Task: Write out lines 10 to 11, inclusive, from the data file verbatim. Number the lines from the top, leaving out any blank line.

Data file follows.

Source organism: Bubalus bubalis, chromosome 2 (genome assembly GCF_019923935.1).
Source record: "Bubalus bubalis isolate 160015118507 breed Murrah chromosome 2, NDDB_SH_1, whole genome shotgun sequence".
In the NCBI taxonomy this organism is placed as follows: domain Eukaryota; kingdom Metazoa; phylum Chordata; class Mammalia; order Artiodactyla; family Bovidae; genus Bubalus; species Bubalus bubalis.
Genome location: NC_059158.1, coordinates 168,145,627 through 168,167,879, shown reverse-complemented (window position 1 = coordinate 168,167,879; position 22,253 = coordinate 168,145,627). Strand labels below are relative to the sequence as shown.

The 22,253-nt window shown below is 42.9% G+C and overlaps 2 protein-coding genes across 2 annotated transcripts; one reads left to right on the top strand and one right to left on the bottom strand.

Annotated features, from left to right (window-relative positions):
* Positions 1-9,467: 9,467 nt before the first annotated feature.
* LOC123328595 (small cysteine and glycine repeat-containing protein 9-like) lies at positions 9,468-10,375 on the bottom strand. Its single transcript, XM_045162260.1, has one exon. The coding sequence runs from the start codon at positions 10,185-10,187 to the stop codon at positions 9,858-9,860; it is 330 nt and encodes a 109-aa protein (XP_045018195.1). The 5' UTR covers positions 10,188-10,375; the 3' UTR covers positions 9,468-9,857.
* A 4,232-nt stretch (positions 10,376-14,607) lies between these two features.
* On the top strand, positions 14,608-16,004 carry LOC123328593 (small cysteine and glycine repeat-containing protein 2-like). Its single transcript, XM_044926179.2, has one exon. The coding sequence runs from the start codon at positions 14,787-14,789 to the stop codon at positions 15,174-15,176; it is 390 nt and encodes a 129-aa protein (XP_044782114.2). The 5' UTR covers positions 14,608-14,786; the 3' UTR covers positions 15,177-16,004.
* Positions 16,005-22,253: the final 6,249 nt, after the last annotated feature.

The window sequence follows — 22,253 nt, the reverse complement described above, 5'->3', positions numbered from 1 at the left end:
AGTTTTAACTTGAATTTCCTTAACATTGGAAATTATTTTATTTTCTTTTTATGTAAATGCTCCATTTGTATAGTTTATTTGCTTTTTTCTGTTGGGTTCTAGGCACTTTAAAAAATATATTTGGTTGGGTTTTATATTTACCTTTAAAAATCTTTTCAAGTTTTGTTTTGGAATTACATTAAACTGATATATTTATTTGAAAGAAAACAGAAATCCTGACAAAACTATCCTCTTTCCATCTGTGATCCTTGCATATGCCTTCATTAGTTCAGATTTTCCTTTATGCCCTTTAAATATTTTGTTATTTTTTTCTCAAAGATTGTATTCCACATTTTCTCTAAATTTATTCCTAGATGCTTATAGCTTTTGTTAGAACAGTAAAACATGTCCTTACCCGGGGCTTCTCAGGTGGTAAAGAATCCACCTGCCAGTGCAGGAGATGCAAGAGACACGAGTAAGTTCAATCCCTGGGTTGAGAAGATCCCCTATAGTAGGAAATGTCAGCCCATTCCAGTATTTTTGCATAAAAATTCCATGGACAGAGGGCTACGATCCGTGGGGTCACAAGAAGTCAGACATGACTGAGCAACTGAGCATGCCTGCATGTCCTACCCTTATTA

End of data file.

* On the top strand, positions 14,608-16,004 carry LOC123328593 (small cysteine and glycine repeat-containing protein 2-like). Its single transcript, XM_044926179.2, has one exon. The coding sequence runs from the start codon at positions 14,787-14,789 to the stop codon at positions 15,174-15,176; it is 390 nt and encodes a 129-aa protein (XP_044782114.2). The 5' UTR covers positions 14,608-14,786; the 3' UTR covers positions 15,177-16,004.
* Positions 16,005-22,253: the final 6,249 nt, after the last annotated feature.